During flight testing, Sagem Avionics pilot and sales engineer Jim Shirey spent some time at Heritage, talking to the Erickson people involved in developing and certifying the modifications. He participated in several of the developmental test flights, thus gaining an “up close and personal” impression of the upgrade package.
“During my first trip, it felt like I was trying to maneuver a small house around the sky. The veteran Erickson pilots, on the other hand, demonstrated their mastery over every nuance of this unique heavy lifter.”
Erickson has made some significant upgrades to the S-64 avionics. They include Rockwell Collins dual navcoms, dual transponders, a single ADF and a single DME, all controlled by dual radio tuning units. In addition to the Garmin GPS, a Collins TWR-840 weather radar, Honeywell enhanced ground proximity warning system, a Universal Avionics cockpit voice recorder, a stand-alone attitude indicator and an additional audio panel augment the existing three-panel system.
Aircraft attitude and heading information is transmitted to the AFCS computers via the AHRS, with added inputs from the air data sensor and dual magnetometers. These digital, solid-state units operate without the older, often unreliable spinning mass vertical and directional gyros and their associated sensors.
In an effort to improve crew comfort, Erickson has installed a new environmental control system (ECS). The center of the system is a Honeywell unit that provides heating, demist/frost and air conditioning functions. The old bleed-air system allowed only heating and defogging. Erwin said that, while the system was functional, “You needed 20 knots of airspeed just to get ambient air into the cockpit.” He tested the new system during the past Texas summer and gives it a definite thumbs up.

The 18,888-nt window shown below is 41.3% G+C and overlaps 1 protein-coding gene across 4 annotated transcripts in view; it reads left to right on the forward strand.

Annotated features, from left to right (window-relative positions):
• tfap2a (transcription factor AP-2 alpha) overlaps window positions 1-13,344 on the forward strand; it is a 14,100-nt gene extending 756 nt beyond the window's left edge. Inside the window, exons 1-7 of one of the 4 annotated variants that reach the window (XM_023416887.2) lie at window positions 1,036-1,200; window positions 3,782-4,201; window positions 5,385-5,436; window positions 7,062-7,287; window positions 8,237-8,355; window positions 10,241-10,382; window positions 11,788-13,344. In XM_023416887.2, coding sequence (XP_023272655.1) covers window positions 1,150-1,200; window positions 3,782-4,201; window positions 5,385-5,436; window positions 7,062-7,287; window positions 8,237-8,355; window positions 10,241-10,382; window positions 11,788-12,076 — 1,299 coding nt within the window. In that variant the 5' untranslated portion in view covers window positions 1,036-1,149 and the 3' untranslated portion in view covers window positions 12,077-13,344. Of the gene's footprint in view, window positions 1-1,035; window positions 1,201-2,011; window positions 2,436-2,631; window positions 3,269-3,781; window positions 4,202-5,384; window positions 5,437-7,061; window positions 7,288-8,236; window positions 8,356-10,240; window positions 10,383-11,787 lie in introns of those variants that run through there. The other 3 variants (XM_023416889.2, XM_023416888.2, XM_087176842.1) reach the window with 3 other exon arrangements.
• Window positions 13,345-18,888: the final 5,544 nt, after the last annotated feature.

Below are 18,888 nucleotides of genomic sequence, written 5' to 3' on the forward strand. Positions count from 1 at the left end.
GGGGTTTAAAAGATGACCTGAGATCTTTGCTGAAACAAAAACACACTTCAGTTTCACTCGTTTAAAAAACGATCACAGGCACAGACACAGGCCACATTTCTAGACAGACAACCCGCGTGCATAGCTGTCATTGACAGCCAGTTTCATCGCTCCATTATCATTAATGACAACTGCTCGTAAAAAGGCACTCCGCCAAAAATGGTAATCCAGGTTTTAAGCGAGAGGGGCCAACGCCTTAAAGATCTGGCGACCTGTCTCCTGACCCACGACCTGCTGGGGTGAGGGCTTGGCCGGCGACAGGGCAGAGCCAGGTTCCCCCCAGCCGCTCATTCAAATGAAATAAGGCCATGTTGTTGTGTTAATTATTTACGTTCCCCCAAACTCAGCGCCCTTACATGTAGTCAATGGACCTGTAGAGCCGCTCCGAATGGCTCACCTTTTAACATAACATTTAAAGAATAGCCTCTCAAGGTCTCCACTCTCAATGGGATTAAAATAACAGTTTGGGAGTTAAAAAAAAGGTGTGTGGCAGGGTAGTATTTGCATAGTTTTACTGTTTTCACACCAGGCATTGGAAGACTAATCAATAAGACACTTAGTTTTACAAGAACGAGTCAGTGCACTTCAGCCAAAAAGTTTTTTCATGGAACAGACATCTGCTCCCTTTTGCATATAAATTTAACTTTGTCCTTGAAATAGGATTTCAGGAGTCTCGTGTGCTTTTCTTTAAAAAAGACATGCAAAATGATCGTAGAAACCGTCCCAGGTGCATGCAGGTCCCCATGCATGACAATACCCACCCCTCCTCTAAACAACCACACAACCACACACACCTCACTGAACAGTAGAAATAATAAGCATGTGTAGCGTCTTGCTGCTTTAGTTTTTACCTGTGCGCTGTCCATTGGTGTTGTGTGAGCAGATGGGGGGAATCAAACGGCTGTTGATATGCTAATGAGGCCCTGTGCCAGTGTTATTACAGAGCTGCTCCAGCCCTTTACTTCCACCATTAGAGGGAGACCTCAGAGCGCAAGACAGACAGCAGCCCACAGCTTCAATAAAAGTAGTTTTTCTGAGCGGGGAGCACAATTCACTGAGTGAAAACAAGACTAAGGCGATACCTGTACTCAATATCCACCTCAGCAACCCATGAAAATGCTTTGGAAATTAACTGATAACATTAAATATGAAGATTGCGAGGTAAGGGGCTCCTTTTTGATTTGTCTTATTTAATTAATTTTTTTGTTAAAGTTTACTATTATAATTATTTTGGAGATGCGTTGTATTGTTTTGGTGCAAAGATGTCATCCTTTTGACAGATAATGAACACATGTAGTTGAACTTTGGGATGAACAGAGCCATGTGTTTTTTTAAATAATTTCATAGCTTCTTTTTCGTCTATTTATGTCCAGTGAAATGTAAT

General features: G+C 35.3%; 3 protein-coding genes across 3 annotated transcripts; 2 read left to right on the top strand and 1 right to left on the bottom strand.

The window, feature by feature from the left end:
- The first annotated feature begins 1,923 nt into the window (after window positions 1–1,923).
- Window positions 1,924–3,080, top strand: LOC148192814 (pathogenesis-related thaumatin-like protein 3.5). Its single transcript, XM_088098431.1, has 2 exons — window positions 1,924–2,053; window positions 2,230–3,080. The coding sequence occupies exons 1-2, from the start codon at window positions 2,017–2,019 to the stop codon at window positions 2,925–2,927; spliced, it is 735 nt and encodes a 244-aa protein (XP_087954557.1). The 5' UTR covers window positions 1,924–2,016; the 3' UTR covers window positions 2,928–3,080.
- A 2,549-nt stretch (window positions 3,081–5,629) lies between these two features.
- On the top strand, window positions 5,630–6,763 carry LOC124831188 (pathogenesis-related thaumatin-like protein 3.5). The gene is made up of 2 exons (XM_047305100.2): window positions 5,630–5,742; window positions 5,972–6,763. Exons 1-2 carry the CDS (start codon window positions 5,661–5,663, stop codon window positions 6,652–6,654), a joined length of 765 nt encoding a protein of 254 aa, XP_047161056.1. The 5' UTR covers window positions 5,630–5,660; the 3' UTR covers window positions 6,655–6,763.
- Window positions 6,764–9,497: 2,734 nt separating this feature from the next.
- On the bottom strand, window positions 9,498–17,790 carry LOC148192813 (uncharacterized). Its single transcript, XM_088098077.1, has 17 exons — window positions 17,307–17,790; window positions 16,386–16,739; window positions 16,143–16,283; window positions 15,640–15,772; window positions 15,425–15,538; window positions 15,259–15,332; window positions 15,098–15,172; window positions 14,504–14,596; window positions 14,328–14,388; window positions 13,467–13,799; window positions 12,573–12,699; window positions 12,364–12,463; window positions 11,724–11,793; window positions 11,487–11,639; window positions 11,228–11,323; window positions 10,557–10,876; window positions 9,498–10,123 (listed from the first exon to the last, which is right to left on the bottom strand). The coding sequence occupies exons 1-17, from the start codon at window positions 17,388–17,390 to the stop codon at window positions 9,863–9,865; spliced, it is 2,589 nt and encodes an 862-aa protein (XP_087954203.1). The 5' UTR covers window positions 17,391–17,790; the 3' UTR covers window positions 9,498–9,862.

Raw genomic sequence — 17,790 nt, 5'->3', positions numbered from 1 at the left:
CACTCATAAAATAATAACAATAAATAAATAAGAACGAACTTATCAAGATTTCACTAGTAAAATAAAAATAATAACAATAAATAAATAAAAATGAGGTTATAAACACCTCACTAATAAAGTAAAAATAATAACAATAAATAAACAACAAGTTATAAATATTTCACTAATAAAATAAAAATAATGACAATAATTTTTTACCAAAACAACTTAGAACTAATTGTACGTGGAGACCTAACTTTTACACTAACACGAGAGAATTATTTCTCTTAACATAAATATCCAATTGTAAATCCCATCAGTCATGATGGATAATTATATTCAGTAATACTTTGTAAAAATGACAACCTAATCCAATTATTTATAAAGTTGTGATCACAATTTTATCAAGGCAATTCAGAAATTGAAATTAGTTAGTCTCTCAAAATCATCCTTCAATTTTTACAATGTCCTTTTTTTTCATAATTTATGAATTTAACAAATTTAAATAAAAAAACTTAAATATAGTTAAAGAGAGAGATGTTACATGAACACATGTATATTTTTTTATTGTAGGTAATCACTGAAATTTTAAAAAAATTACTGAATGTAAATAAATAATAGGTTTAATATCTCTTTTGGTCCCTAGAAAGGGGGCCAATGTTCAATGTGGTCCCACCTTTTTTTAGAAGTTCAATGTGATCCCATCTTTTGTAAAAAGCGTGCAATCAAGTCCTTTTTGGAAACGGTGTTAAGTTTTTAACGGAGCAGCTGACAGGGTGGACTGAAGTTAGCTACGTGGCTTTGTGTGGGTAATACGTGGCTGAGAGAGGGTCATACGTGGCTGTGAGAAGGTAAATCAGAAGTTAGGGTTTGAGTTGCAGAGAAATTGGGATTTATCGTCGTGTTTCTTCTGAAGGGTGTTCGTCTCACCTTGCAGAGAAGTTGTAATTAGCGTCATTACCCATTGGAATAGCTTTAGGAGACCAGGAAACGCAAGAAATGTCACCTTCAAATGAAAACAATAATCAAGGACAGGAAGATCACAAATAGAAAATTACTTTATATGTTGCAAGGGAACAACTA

Heritage has developed a caution advisory panel (CAP) as a “plug and play” replacement for its predecessor. The system displays a text message in the form of a lighted display segment for every event, color-coded for urgency. In addition, it generates individually resettable master caution outputs for every cautionary (amber) event, which in turn drives an amber master caution warning at each crew station. This allows crewmembers to clear and acknowledge a caution event, while keeping the system armed for a re-occurrence or new event.
The caution panel is designed so that each display segment is powered directly by the signal that triggers the alert, so the system cannot completely fail due to a central power or circuit loss. A power loss directly to the CAP system affects only the common master caution outputs. If unit power is lost, a dedicated display circuit activates the master caution fail segment, so that the crew is aware the master caution function has been lost.
FAA certification for all six new STCs on the S-64F was completed during the last week of July, allowing deliveries to the Italian Corpo Forestale to begin.
As well as installing the new upgrades, Erickson now plans to build new Aircranes at a rate of three per year. According to Mavrinac, “We are capable of building the S-64 from the rivets up.” In May the company reached a deal with Ducommun AeroStructures for the California-based company to make new main rotor blades for the S-64.